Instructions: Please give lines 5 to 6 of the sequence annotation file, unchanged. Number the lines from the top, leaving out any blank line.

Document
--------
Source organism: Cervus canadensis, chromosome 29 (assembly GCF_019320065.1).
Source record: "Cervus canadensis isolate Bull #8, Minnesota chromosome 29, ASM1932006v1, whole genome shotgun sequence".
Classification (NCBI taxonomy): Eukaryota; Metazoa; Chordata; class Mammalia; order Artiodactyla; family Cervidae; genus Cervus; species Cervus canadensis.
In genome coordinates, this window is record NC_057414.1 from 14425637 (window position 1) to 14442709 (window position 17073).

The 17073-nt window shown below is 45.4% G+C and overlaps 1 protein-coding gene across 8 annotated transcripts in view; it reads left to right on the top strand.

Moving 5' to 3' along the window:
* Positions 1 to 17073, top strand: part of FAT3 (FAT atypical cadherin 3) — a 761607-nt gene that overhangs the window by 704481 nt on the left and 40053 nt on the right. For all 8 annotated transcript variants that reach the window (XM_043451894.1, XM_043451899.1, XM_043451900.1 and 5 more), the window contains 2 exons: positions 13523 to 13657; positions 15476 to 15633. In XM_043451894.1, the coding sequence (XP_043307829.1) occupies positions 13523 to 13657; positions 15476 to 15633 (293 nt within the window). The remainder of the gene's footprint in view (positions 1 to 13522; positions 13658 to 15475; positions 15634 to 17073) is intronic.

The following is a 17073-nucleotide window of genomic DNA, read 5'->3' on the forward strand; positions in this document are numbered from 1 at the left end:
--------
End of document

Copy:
The 17073-nt window shown below is 45.4% G+C and overlaps 1 protein-coding gene across 8 annotated transcripts in view; it reads left to right on the top strand.

Moving 5' to 3' along the window: